The law which was drafted with support from international financial institutions reflects international best practices and incorporates provisions to protect the Myanmar banking sector from such calamities as the 1997-98 Asian financial crisis the 2003 Myanmar banking crisis, and the 2008-09 global financial crisis. It will prepare Myanmar’s financial sector to participate in an increasingly globalised and complex financial system. The advanced nature of the law, its emphasis on transparency and good governance in the financial institutions as well as the much larger role and responsibility it gives to the Central Bank of Myanmar will face resistance and will be much debated. At the end of the day, the law in its final form will be a major test of confidence in Myanmar’s financial system and in the success of the reform process.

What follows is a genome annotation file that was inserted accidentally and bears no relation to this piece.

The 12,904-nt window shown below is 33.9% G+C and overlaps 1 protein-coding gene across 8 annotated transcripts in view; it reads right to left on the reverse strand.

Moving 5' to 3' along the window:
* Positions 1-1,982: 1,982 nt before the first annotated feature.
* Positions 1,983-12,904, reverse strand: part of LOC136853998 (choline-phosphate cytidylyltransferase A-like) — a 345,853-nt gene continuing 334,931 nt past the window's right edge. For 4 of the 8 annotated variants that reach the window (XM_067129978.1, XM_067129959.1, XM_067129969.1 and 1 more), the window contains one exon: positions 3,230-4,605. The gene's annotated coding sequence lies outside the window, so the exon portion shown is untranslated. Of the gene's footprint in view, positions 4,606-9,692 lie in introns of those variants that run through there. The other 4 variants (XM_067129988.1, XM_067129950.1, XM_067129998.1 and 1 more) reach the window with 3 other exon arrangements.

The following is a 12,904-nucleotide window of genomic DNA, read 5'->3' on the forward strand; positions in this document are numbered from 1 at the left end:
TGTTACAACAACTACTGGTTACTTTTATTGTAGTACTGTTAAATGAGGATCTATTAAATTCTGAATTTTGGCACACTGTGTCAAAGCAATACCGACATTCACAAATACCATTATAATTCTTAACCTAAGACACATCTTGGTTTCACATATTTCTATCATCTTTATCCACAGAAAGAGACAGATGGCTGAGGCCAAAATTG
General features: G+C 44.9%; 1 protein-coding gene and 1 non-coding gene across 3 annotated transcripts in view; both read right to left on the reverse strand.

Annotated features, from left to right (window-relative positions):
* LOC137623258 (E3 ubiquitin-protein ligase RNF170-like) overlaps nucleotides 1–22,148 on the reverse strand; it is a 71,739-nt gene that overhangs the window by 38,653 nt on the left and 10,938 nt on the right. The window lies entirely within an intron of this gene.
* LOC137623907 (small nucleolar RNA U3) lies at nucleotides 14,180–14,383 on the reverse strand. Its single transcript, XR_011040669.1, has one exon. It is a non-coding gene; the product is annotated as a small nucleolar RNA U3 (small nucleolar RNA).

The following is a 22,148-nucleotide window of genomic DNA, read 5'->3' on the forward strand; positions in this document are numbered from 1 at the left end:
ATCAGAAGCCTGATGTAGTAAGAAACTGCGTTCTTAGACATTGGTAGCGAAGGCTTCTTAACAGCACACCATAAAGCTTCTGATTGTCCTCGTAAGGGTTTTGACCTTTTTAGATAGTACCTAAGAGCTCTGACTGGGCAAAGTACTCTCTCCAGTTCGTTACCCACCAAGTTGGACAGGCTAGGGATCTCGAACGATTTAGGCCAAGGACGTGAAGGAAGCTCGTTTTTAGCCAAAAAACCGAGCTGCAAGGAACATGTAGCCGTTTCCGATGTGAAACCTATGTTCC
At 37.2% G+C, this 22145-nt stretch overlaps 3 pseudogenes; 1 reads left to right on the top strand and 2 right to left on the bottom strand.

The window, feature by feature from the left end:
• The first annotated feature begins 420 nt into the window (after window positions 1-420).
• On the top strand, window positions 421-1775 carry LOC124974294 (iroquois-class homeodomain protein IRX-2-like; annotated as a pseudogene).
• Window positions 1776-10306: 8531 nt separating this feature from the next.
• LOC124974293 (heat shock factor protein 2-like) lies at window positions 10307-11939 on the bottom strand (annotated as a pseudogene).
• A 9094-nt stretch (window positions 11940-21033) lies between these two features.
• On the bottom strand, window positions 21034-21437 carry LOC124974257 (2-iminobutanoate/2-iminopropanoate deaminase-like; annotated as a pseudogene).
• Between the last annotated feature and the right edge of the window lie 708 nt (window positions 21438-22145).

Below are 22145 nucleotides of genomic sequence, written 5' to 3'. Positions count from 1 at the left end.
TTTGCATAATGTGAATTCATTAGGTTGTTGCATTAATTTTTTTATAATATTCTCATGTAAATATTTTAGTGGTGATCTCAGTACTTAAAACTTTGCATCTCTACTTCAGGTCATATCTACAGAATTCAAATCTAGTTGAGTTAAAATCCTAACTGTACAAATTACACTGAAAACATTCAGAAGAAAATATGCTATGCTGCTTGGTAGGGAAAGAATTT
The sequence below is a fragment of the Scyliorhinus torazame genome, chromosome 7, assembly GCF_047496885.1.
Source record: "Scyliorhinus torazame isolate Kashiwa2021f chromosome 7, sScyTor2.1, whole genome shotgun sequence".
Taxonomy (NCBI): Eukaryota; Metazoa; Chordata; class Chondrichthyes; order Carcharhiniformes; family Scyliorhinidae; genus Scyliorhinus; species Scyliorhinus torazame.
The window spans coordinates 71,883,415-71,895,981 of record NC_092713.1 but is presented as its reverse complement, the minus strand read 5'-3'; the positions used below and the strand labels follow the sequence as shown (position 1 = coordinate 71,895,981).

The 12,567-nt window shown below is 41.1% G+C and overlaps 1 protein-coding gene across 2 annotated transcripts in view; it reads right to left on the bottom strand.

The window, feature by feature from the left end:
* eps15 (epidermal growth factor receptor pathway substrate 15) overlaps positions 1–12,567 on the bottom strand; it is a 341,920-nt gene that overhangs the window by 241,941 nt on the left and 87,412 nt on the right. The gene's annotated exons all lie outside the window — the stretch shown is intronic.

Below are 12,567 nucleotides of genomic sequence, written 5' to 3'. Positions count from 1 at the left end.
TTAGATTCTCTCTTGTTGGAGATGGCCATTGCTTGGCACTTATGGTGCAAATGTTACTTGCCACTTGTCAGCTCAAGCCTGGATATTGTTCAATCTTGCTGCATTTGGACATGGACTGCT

The second major piece of legislation in the drafting process is the Myanmar Companies Law, which will replace the current law dating from 1914. The new law will bring the incorporation of limited liability companies, the responsibilities and qualifications of companies’ directors and the liquidation of a company in line with modern practices and legal processes. It should also provide guidance on the process of issuing securities and on corporate governance. The long overdue new law will be a key part of the reform process as it will clarify the status of companies and how they are created and managed.